Tuesday, 9 October 2018

Ceisteanna (107)

Pat Deering

Ceist:

107. Deputy Pat Deering asked the Minister for Education and Skills the change in special education investment since 2011; the impact this has had; the number of children with special educational needs participating in mainstream schools; the number progressing through the education system to third level; and if he will make a statement on the matter. [40875/18]

Amharc ar fhreagra

Freagraí scríofa (Ceist ar Education)

This Government is committed to ensuring every child with special educational needs has the opportunity to fulfill their full potential.

Department of Education and Skills funding for special education provision in 2018 will amount to some €1.75 billion, up 43% since 2011 and equivalent to 18.7% of the gross overall current allocation for education and training. The funding includes:

- The National Council for Special Education (NCSE), which is a separate statutory agency, through its network of local Special Educational Needs Organisers (SENOs), is responsible for processing applications from schools for special educational needs supports. The NCSE operates within my Department's criteria in allocating such support. NCSE’s Support Service has brought under its control the Special Education Support Service (SESS), the National Behaviour Support Service (NBSS) and the Visiting Teacher Service for children who are deaf/hard of hearing and for children who are blind/visually impaired (VTSVHI). The Support Service provides advice and support to schools on the education and inclusion of students with special educational needs, providing in-school support for support teachers, continuing professional development for teachers, and support to schools on the management of challenging behavior. It will also enhance the multi-disciplinary capacity of the education system through providing access to expert knowledge in areas such as autism, speech and language therapy and challenging behaviour.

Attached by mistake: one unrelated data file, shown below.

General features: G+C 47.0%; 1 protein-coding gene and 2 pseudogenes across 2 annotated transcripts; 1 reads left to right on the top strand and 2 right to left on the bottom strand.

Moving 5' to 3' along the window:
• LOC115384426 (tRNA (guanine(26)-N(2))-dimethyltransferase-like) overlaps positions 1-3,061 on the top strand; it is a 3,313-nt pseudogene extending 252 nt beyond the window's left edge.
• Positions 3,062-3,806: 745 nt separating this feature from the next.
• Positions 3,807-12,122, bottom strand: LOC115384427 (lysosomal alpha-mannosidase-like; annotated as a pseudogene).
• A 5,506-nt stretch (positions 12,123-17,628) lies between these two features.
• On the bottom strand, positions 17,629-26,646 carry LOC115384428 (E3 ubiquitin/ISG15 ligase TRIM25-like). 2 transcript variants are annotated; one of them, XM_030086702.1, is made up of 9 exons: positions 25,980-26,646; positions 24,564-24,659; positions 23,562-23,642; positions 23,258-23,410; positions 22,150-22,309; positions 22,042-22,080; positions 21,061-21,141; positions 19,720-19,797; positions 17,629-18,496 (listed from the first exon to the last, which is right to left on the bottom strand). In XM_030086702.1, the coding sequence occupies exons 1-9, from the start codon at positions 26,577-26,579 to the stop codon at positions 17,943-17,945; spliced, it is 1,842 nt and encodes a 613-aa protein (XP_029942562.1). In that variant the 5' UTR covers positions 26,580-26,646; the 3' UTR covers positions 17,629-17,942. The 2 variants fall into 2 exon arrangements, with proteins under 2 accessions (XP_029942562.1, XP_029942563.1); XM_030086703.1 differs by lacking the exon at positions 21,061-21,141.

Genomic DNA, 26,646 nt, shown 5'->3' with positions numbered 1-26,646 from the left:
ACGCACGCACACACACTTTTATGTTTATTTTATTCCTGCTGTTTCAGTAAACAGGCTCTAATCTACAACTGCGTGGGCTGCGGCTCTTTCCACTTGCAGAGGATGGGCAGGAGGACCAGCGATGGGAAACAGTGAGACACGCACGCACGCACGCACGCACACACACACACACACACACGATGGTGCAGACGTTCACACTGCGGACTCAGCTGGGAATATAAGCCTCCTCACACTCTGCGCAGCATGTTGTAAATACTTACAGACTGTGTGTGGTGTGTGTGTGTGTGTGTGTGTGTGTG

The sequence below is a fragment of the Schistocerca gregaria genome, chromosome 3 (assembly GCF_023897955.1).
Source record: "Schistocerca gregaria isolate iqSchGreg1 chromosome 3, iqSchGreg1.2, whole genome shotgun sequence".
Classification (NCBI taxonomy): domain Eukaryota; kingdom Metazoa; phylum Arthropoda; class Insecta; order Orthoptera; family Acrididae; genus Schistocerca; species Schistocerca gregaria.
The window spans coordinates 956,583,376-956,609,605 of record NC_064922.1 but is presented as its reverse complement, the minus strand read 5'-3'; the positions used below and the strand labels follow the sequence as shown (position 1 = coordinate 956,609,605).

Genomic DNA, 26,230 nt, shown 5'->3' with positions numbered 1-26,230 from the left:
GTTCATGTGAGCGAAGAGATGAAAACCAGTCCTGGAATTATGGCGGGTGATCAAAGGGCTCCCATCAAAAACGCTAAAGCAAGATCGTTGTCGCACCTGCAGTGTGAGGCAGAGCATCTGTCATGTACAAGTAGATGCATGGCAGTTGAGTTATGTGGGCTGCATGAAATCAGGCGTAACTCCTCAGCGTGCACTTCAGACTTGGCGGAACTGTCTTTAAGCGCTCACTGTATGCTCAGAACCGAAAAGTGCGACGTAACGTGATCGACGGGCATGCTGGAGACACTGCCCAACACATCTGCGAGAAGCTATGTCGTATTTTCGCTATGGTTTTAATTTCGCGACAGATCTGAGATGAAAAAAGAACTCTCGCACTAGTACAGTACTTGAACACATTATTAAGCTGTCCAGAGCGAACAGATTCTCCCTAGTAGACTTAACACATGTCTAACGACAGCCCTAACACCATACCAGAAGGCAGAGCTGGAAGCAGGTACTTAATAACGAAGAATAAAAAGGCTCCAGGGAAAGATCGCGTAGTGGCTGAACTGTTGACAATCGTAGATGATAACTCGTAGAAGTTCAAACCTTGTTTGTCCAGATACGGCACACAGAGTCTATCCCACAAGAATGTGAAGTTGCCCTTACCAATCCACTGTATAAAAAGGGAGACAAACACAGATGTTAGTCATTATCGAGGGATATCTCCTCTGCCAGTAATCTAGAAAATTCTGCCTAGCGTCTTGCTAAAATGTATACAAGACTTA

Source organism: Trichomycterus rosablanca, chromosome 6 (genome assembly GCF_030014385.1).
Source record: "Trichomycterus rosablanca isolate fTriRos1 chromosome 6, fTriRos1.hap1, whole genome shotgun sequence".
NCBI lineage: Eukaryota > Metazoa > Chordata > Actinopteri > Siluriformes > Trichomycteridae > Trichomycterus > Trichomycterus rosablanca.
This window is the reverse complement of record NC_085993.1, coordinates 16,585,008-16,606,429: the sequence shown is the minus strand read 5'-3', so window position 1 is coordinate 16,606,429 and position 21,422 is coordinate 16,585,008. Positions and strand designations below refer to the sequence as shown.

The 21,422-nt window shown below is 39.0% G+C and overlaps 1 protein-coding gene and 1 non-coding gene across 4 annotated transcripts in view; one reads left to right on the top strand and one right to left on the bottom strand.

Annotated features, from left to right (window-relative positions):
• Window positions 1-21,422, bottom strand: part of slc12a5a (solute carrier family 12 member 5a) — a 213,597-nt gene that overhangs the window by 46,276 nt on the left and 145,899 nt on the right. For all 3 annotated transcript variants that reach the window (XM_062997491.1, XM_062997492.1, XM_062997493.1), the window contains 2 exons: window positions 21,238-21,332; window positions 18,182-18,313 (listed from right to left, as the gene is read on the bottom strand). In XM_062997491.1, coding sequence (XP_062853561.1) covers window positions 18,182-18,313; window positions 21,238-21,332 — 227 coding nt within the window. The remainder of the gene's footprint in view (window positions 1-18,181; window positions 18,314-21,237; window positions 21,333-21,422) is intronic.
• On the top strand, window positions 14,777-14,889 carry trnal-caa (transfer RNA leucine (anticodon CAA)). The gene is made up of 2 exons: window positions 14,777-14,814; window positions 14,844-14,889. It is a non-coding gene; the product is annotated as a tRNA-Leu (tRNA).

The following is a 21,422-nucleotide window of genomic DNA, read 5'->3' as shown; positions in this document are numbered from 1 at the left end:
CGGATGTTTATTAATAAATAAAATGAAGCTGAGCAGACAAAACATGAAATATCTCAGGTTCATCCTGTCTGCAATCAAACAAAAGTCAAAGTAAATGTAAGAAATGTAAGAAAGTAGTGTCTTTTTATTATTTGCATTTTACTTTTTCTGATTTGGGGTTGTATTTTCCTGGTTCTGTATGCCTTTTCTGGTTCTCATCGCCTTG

- National Educational Psychological Service (NEPS) delivers a consultative, tiered service delivery model to schools, in line with international best practice for the effective and efficient delivery of educational psychological services that best meet the needs of all pupils/students in schools. This service delivery model allows NEPS psychologists to support schools to provide an effective continuum of support to meet the needs of pupils/students.

- Over 13,400 Special Education Teaching posts under the Special Education Teaching allocation model, introduced in mainstream primary and post primary schools for the 2017/2018 school year, providing additional teaching support to pupils with special educational needs. The number of students receiving additional special education teaching support in mainstream education increased from 138,493 in 2011 to approximately 166,000 in 2017.

- 15,000 Special Needs Assistants (SNAs) available from September 2018, providing additional adult support staff to schools to cater for the additional care needs of pupils with disabilities in an educational context. An additional 800 SNA posts has been made available for September 2018 with up to a further 140 SNA posts available from September to December 2018. Approximately 36,000 students have access to SNA support in schools in 201718 school year, compared to 22,200 in 2011/12.

- Over 7,900 students in 124 special schools with 1,490 teachers, increased from 6,848 students with 1,141 teachers in 2011.